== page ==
Alfred George Stevens and Reginald Victor Stevens

Alfred George Stevens, Reginald Victor Stevens
Alfred was born in 1875, Reginald in 1887, both in St Ives. They were from a family of twelve children, one of whom died in infancy. Their father, Jacob, ran his own butcher's shop from the family home on The Quay, St Ives. The business was inherited from his father, one of St Ives' oldest residents when he died in 1913. Their mother was Frances (née Levett).

Both brothers were sporty and capable oarsmen. A report in the Hunts Post of 29 August 1913 mentions Reginald as part of the St Ives crew racing against St Neots.

Arthur George Stevens
George, as he preferred to be called, worked as a printer's apprentice in the Hunts Post offices. At some point he moved to Vauxhall, London. He had joined the 1st Battalion, Bedfordshire Regiment by June 1915, reported in the Hunts Post on 4 June 1915, enlisting at St Pauls Churchyard.

George enlisted when he was at least aged 40yrs. Although compulsory conscription was introduced, this was not until January 1916 for single men aged 18yrs to 41yrs. Within a few months married men were included. So George signed up to go to war voluntarily.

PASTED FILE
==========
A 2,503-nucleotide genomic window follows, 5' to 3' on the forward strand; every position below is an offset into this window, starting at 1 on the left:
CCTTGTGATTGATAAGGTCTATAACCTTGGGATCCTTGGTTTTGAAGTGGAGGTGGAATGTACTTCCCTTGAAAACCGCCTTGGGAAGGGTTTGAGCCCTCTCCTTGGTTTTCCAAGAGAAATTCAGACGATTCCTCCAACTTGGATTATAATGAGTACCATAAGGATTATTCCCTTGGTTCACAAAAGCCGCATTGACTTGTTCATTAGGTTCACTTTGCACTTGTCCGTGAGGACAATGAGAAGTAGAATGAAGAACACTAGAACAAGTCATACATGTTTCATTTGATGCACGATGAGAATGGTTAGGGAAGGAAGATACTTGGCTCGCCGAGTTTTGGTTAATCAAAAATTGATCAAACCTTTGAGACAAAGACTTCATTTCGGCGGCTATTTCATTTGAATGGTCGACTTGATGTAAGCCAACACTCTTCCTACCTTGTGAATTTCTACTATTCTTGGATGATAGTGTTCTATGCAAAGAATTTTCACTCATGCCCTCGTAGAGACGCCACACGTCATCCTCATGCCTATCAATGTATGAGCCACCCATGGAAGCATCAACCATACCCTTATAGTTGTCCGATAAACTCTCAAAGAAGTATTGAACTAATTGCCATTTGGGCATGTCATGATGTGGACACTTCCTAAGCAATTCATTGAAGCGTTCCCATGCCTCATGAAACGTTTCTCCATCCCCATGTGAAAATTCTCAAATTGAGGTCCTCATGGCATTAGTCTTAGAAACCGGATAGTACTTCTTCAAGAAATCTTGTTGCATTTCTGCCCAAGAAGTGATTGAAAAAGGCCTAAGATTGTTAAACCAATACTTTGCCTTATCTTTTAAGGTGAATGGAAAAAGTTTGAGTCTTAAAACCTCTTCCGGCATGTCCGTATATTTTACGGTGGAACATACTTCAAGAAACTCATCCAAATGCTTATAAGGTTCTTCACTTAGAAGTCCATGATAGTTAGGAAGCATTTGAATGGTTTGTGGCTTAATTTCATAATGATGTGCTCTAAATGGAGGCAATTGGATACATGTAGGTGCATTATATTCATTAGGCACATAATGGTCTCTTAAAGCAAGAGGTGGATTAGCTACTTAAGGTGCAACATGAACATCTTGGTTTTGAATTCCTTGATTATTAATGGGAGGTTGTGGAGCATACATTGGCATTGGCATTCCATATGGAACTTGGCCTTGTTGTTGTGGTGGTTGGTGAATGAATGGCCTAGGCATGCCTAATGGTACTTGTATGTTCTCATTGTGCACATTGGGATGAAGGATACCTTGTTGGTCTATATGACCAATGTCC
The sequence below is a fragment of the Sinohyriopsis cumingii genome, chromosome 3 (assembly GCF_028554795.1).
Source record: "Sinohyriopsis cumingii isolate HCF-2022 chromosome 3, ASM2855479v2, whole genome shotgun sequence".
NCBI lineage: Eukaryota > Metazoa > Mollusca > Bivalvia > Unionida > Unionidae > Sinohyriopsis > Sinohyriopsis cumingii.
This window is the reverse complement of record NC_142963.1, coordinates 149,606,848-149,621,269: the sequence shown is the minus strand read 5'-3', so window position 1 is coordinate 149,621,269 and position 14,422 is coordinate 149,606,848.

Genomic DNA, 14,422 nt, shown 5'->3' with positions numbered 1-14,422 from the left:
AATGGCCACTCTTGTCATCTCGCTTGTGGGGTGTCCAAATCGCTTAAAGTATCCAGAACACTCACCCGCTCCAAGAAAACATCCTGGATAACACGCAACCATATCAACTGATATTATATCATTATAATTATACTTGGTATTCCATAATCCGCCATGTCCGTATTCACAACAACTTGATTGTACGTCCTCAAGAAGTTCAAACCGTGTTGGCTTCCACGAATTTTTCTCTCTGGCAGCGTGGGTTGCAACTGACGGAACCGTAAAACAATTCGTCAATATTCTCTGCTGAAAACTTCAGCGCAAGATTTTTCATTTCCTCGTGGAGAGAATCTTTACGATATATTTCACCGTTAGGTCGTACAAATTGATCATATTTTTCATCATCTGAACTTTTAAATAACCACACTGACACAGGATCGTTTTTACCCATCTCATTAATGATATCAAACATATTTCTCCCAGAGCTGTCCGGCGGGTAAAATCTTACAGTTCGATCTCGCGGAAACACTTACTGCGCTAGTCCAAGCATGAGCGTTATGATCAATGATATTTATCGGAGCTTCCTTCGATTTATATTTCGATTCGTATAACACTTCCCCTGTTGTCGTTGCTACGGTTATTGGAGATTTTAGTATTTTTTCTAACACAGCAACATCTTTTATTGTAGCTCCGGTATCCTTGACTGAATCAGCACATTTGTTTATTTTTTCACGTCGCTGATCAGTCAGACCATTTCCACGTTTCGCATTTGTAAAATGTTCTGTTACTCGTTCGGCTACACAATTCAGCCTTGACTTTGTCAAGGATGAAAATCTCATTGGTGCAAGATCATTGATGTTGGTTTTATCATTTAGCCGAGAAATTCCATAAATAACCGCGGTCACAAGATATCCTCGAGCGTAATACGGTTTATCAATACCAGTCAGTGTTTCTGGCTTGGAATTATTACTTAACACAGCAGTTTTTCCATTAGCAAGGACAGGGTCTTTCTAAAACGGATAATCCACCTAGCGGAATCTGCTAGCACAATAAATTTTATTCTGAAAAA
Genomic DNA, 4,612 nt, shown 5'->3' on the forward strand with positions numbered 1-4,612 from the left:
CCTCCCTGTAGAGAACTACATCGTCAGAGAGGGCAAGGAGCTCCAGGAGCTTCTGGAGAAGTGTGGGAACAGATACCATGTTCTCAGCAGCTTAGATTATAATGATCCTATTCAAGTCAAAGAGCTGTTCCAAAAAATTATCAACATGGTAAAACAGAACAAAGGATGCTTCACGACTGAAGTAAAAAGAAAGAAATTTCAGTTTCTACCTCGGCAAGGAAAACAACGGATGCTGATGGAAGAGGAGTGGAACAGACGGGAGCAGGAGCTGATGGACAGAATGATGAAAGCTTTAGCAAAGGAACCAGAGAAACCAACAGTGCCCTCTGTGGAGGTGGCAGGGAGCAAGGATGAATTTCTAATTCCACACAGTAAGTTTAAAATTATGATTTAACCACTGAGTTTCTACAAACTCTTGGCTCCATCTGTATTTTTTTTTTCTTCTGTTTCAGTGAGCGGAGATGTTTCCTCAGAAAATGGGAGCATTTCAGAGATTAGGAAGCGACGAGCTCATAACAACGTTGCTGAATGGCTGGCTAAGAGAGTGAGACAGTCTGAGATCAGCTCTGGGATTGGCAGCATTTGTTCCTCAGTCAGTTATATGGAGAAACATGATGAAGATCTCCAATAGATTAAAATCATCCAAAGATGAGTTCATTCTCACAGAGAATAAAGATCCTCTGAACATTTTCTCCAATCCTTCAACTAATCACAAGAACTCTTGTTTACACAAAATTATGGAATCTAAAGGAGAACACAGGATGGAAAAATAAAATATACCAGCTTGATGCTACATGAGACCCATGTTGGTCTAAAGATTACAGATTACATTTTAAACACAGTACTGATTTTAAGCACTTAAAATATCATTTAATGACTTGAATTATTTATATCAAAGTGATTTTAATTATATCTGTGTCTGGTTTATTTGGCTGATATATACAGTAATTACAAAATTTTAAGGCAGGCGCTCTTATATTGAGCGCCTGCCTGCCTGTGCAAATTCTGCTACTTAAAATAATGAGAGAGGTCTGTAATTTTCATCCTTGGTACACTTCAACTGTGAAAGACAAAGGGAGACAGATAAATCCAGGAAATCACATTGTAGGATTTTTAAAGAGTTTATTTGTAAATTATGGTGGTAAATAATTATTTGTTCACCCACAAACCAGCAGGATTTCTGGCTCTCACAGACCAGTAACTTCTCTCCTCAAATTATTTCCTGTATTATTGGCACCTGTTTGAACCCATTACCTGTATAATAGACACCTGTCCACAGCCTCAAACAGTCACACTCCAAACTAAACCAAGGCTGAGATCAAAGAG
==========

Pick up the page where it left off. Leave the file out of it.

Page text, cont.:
Surviving some of the fiercest battles of the War, in July 1917 George had the sad duty of burying his younger brother. Reginald was on his way to several days of rest when he was hit in the head by shrapnel from a German shell and killed instantly. George happened to be in the neighbourhood and was allowed to help collect and bury his brother's body. George then went on leave, returning to St Ives to bring the news of his brother's death to his mother.

Exploding artillery shell
A German shell explodes near a British first aid station
In early June 1918 George's Battalion were in the front trenches, German artillery shelling their position. Although there were no casualties from gas, casualties from direct hits and shrapnel were seven killed and eight wounded.

On 4 June 1918 the Battalion was relieved and moved into billets at Steenbecque. There followed eight days of rest and training, periodically interrupted by German shelling. The Battalion were back in the front trenches on 12 June 1918, casualties incurred from heavy German shelling.

On Saturday 15 June 1918 George spent his birthday in the front trenches, German shelling even more intense. That day the war diary reports '1 OR killed, 5 ORs wounded.' George was the other rank killed, aged 43yrs. Shrapnel from a German shell hit his head and killed him instantly, the same cause of death as his brother. He is buried at Tannay British Cemetery, France.

George's death was reported by the Hunts Post on 28 June 1918. The Chaplain of the Bedfordshire Regiment wrote to his mother 'Few men, I imagine, were more faithful for or more devoted to his mother than he was...' George's mother requested the inscription 'Faithful Unto Death' on his gravestone. She also inserted a memorial to both brothers in the Hunts Post of 11 October 1918.

Do you have a photograph of George or any additional information? If so, please get in touch via the make contact page.

Reginald Victor Stevens